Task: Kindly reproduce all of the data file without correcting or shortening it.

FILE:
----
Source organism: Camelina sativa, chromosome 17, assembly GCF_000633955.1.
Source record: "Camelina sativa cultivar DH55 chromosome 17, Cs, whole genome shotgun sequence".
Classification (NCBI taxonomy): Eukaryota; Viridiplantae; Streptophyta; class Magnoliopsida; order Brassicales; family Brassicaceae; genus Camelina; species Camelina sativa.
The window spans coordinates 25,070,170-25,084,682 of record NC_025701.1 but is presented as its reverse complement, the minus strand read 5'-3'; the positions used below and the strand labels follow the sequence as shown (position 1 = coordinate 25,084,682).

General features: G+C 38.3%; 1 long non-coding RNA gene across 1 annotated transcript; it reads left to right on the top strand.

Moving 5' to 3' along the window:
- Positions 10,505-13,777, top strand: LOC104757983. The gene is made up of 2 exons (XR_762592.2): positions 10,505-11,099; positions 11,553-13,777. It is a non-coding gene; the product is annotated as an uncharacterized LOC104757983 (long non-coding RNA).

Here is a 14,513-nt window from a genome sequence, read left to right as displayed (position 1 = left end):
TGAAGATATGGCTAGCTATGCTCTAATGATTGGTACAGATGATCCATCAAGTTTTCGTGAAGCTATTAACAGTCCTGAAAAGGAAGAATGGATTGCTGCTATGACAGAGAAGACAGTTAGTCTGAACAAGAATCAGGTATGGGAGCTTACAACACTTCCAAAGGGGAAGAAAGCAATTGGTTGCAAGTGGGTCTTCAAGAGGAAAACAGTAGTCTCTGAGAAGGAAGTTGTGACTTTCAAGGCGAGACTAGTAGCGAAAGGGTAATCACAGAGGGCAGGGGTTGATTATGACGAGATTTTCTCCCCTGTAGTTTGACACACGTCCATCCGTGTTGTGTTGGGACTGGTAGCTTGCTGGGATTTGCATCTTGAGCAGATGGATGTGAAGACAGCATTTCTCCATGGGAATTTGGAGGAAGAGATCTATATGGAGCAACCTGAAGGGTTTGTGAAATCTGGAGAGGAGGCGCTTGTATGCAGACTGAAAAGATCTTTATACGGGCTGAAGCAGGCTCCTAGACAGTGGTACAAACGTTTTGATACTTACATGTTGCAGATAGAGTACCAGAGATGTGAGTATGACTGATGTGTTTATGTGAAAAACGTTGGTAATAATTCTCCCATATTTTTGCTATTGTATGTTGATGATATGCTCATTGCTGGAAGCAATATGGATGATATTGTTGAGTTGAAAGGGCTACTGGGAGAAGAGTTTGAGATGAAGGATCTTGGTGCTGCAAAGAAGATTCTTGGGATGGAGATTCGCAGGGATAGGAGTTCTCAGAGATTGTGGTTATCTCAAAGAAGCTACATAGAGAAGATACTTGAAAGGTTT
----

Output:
Source organism: Camelina sativa, chromosome 17, assembly GCF_000633955.1.
Source record: "Camelina sativa cultivar DH55 chromosome 17, Cs, whole genome shotgun sequence".
Classification (NCBI taxonomy): Eukaryota; Viridiplantae; Streptophyta; class Magnoliopsida; order Brassicales; family Brassicaceae; genus Camelina; species Camelina sativa.
The window spans coordinates 25,070,170-25,084,682 of record NC_025701.1 but is presented as its reverse complement, the minus strand read 5'-3'; the positions used below and the strand labels follow the sequence as shown (position 1 = coordinate 25,084,682).

General features: G+C 38.3%; 1 long non-coding RNA gene across 1 annotated transcript; it reads left to right on the top strand.

Moving 5' to 3' along the window:
- Positions 10,505-13,777, top strand: LOC104757983. The gene is made up of 2 exons (XR_762592.2): positions 10,505-11,099; positions 11,553-13,777. It is a non-coding gene; the product is annotated as an uncharacterized LOC104757983 (long non-coding RNA).

Here is a 14,513-nt window from a genome sequence, read left to right as displayed (position 1 = left end):
TGAAGATATGGCTAGCTATGCTCTAATGATTGGTACAGATGATCCATCAAGTTTTCGTGAAGCTATTAACAGTCCTGAAAAGGAAGAATGGATTGCTGCTATGACAGAGAAGACAGTTAGTCTGAACAAGAATCAGGTATGGGAGCTTACAACACTTCCAAAGGGGAAGAAAGCAATTGGTTGCAAGTGGGTCTTCAAGAGGAAAACAGTAGTCTCTGAGAAGGAAGTTGTGACTTTCAAGGCGAGACTAGTAGCGAAAGGGTAATCACAGAGGGCAGGGGTTGATTATGACGAGATTTTCTCCCCTGTAGTTTGACACACGTCCATCCGTGTTGTGTTGGGACTGGTAGCTTGCTGGGATTTGCATCTTGAGCAGATGGATGTGAAGACAGCATTTCTCCATGGGAATTTGGAGGAAGAGATCTATATGGAGCAACCTGAAGGGTTTGTGAAATCTGGAGAGGAGGCGCTTGTATGCAGACTGAAAAGATCTTTATACGGGCTGAAGCAGGCTCCTAGACAGTGGTACAAACGTTTTGATACTTACATGTTGCAGATAGAGTACCAGAGATGTGAGTATGACTGATGTGTTTATGTGAAAAACGTTGGTAATAATTCTCCCATATTTTTGCTATTGTATGTTGATGATATGCTCATTGCTGGAAGCAATATGGATGATATTGTTGAGTTGAAAGGGCTACTGGGAGAAGAGTTTGAGATGAAGGATCTTGGTGCTGCAAAGAAGATTCTTGGGATGGAGATTCGCAGGGATAGGAGTTCTCAGAGATTGTGGTTATCTCAAAGAAGCTACATAGAGAAGATACTTGAAAGGTTT